·       Think long-term. These safety “housekeeping” tips should be more than a one-time initiative.  Workers should maintain vigilance and report hazards throughout their workplace. Housekeeping issues are common but persistence and dedication  pay off with a safer workplace

 

Resources

Ų  National Safety Council Safety+Health, “11 tips for effective workplace housekeeping.” Sarah Trotto, July 1, 2015     http://www.safetyandhealthmagazine.com/articles/12470-tips-for-effective-workplace-housekeeping

Ų  EHS Safe Operating Procedures (various)     http://ehs.unl.edu/sop

 

6.   AED Location?  There’s An App For That

 

Cardiac arrest is the third leading cause of death in the United States.  Automatic External Defibrillators (AEDs) are increasingly prevalent on the UNL campus.  These small, portable devices can be used safely by members of the general public to treat heart attack victims because of their simple design and ease of operation.  Knowing where the nearest AED is during a medical emergency is a matter of life or death. Now there’s now an app for that, PulsePoint® AED! 

Lincoln/Lancaster County partners with a new smartphone app PulsePoint AED, which pinpoints the nearest AED with the touch of a finger.  Lincoln Fire & Rescue keeps a registry of AEDs, but not everyone knows they should register their device when they purchase one. Pulse-Point® AED is designed to crowd-source information about the location of AEDs, whether on campus or elsewhere in the community. 

If you see an AED this app allows the user to check if it shows up on the map.  If not, simply tap the plus sign to add it.  You can even take a photo of the AED to include.  The information you submit will be verified and then will be added to the map.  If you have an AED in your area that’s on the map but without a photo you can take a photo and submit it. 

Later this year Lincoln/Lancaster County will implement the PulsePoint’s® Respond  application, which will tie into the emergency dispatch system.   Then when a person calls in about a probable heart attack, dispatchers can direct them to the nearest AED.  This app is available for download for iOS or Android.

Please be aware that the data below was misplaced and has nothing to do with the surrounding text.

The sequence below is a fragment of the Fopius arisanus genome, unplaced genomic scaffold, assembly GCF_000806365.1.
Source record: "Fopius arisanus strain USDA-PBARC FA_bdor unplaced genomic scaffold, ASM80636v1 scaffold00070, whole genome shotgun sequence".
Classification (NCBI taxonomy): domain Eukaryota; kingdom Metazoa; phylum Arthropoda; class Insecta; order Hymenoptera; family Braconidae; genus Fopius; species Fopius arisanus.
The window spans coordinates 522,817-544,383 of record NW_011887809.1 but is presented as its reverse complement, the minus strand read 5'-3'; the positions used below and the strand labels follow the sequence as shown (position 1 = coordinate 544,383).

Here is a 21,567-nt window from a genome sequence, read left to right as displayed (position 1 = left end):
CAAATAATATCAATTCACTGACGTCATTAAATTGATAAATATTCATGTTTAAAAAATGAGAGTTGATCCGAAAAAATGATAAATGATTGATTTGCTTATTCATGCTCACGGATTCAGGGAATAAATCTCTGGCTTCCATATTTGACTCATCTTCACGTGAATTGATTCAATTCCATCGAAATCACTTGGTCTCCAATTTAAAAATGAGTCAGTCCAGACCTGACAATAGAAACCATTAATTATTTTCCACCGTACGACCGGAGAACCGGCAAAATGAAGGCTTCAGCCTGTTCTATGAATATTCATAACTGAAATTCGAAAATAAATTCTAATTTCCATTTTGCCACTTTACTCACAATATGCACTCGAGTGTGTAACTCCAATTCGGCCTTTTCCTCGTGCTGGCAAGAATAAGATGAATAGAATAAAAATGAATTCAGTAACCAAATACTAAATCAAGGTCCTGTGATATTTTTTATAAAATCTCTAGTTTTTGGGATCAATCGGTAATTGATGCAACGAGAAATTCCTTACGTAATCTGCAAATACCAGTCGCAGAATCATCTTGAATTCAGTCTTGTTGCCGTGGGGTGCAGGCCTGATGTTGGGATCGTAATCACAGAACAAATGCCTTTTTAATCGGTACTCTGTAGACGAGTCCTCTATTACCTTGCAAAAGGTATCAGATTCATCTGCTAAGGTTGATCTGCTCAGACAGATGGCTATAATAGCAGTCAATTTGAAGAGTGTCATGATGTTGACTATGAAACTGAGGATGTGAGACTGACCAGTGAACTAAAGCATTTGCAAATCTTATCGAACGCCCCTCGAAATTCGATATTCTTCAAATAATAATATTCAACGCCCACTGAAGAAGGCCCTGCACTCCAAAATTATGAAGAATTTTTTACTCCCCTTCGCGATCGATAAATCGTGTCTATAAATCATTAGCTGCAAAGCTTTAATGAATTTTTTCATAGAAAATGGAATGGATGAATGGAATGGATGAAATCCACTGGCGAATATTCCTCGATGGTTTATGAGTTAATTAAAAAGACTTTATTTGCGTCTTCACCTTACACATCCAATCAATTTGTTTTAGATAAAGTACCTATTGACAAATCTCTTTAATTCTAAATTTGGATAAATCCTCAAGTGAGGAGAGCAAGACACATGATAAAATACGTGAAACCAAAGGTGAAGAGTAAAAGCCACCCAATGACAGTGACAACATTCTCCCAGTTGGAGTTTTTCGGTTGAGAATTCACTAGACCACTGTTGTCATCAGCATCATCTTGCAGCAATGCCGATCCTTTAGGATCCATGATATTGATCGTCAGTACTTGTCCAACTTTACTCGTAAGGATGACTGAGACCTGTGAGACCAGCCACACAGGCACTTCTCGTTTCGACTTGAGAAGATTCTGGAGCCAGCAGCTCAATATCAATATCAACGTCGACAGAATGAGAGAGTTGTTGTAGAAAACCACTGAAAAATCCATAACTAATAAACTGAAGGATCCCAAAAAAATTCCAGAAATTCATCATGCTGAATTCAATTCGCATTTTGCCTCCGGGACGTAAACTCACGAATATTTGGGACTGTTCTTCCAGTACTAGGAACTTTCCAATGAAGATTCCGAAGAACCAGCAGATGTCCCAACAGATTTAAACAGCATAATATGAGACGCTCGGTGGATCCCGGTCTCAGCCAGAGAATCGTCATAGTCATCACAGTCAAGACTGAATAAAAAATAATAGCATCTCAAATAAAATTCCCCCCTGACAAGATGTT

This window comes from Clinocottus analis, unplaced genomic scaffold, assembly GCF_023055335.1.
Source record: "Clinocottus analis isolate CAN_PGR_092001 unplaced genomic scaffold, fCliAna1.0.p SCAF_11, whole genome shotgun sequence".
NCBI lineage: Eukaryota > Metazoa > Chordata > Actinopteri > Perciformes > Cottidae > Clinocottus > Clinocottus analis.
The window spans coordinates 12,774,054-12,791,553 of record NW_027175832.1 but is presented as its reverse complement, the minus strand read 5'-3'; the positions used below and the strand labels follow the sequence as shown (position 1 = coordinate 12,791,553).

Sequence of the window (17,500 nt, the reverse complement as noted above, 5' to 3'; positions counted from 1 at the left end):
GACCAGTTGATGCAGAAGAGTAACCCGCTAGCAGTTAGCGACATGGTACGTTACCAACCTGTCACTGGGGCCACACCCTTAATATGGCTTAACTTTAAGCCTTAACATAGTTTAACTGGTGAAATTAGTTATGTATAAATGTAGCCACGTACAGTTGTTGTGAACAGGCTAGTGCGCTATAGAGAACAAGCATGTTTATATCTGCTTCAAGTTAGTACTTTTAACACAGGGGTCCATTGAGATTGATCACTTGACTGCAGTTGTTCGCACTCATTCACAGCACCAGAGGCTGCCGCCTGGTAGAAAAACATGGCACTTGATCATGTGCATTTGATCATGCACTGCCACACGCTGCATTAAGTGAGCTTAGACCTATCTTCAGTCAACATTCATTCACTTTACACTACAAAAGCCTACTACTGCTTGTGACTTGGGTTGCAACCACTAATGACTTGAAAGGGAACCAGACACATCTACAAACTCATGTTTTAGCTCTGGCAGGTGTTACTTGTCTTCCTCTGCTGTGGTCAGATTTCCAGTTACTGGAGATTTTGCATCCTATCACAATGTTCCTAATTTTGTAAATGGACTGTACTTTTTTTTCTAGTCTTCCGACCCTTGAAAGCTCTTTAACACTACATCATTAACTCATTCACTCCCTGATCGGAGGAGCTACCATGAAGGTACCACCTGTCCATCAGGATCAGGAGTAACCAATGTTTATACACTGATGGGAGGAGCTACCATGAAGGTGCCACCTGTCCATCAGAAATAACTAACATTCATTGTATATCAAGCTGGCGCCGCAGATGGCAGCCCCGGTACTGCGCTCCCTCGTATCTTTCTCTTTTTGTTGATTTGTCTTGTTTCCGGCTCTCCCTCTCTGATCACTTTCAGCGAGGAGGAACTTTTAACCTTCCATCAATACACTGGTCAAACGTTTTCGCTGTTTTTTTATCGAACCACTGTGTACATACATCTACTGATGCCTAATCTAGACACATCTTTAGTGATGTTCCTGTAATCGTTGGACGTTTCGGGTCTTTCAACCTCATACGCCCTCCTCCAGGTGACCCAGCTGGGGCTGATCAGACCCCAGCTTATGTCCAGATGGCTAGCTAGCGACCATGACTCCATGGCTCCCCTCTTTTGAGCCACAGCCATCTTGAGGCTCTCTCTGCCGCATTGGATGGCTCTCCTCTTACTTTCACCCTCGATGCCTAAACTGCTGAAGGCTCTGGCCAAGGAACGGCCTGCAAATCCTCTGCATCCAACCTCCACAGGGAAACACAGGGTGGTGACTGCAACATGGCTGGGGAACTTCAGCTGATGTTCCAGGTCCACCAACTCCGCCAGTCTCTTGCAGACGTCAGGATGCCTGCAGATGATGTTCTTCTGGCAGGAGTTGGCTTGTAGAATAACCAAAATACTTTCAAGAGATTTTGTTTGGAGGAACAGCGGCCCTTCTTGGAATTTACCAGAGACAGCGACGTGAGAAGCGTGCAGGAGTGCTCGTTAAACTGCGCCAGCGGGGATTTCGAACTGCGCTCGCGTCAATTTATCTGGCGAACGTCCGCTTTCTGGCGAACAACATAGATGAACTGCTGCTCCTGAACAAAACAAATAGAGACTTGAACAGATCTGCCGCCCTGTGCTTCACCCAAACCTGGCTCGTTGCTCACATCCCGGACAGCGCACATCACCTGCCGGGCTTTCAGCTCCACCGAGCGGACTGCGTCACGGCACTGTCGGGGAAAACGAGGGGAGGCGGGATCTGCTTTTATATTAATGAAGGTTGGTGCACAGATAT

Resources

Ų PulsePoint® AED information     http://www.pulsepoint.org/pulsepoint-aed/

Ų PulsePoint® Download (both AED and Respond apps available)     http://www.pulsepoint.org/download/

Ų Erin Andersen, Lincoln Journal Star,  Where is the nearest AED? Now there is an app for that, July 17, 2015       http://journalstar.com/lifestyles/health-med-fit/where-is-the-nearest-aed-now-there-is-an-app/article_c7856563-dd03-5377-9b72-6d5ad33ea883.html

Ų Automatic External Defibrillators SOP      http://ehs.unl.edu/sop/s-AED.pdf

 

7.     Safety Poster – Working Alone?

 

EHS has a developed a number of safety posters of relevance to the campus community, including one that addresses the hazards of working alone. Have you thought about whether it is wise to work alone in the laboratory or other work area where there are dangerous chemicals, equipment, processes, or energies, especially at night or when tired or under stress?

 

Working alone is never a good idea. Think about:

·       Do you have permission to work alone in the lab?

·       Does someone know where you are and when you will return to your living space/class, etc.?

·       How would you handle an emergency which could arise given the hazards in your work area?

Order your FREE poster(s) today by contacting [log in to unmask] or 402-472-4925 with your name, campus mailing address, and quantity desired.

Resources

Ų  Safety Posters      http://ehs.unl.edu/safety-posters

 

Remember...SAFETY IS AN ATTITUDE!

 

Environmental Health and Safety

University of Nebraska-Lincoln

3630 East Campus Loop

Lincoln, NE  68583-0824

(402) 472-4925

http://ehs.unl.edu